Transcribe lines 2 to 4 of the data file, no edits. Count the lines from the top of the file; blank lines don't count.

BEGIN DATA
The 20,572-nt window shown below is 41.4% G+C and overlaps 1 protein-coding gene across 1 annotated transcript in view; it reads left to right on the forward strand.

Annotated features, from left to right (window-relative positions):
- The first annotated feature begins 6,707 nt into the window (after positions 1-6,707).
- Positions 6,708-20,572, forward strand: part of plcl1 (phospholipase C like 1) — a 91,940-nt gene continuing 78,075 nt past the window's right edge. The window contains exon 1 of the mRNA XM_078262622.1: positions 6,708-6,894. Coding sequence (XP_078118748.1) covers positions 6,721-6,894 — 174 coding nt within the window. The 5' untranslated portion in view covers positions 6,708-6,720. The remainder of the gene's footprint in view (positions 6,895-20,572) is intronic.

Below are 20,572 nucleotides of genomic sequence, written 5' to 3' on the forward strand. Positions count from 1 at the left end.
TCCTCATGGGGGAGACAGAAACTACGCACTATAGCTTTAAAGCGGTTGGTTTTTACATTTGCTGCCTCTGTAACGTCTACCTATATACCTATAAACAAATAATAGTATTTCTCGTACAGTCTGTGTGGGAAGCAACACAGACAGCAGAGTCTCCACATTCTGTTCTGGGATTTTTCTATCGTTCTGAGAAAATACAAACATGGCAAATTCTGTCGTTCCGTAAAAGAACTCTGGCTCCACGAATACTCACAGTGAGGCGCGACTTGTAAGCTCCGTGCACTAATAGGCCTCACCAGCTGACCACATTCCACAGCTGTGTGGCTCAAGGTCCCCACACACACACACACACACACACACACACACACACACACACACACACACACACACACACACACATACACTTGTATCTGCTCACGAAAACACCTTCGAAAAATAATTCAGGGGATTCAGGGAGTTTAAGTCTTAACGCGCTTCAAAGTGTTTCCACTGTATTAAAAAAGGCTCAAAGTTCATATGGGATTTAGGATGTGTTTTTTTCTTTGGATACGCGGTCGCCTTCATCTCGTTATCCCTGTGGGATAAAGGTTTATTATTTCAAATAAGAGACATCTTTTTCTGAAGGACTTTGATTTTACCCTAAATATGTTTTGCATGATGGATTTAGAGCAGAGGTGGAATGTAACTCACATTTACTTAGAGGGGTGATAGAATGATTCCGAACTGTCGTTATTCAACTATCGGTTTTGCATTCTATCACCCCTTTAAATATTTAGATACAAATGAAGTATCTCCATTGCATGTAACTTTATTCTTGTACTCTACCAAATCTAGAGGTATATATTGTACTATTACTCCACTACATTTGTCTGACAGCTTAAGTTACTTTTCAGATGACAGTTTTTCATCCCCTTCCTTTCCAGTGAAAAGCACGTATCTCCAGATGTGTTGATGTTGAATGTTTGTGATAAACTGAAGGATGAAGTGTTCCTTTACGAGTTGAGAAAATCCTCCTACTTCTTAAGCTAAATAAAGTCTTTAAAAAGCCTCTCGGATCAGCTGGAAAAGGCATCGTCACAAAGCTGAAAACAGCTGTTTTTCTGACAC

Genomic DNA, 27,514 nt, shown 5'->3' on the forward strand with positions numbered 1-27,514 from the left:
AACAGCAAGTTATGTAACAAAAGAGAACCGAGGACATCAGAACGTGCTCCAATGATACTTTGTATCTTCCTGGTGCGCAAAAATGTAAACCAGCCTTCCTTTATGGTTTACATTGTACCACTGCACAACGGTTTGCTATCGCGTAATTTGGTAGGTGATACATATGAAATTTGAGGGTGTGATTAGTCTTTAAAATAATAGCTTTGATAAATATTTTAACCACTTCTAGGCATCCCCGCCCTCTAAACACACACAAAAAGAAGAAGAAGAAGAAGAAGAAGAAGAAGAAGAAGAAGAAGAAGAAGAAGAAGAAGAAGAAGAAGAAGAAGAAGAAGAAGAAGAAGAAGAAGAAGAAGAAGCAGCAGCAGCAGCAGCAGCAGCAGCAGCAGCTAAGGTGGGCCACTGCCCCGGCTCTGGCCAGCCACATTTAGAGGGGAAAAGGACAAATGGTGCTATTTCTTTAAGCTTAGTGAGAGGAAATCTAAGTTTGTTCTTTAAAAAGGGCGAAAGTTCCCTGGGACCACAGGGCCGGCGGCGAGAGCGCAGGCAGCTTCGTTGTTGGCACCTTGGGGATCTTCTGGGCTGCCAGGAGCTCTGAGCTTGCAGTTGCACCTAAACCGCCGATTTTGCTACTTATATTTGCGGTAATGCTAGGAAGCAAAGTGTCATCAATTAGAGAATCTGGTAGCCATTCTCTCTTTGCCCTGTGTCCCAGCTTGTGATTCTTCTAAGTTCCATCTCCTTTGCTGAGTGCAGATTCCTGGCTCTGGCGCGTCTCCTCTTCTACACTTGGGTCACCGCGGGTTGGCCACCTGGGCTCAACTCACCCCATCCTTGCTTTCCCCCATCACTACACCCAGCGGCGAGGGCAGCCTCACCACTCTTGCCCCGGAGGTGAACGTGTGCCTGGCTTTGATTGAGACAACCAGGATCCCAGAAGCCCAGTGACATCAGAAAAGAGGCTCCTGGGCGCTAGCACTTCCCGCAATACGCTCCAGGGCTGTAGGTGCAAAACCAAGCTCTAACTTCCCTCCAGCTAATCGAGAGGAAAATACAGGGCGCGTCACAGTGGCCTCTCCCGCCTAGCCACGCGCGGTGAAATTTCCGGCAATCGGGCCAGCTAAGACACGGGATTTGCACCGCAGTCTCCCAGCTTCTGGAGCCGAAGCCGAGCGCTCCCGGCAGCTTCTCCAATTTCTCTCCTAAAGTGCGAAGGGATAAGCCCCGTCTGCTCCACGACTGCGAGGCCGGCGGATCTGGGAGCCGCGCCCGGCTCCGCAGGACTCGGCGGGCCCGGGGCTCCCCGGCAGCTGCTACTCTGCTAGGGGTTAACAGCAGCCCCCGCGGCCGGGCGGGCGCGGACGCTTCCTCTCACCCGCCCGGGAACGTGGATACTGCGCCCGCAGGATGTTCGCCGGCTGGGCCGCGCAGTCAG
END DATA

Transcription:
Annotated features, from left to right (window-relative positions):
- The first annotated feature begins 6,707 nt into the window (after positions 1-6,707).
- Positions 6,708-20,572, forward strand: part of plcl1 (phospholipase C like 1) — a 91,940-nt gene continuing 78,075 nt past the window's right edge. The window contains exon 1 of the mRNA XM_078262622.1: positions 6,708-6,894. Coding sequence (XP_078118748.1) covers positions 6,721-6,894 — 174 coding nt within the window. The 5' untranslated portion in view covers positions 6,708-6,720. The remainder of the gene's footprint in view (positions 6,895-20,572) is intronic.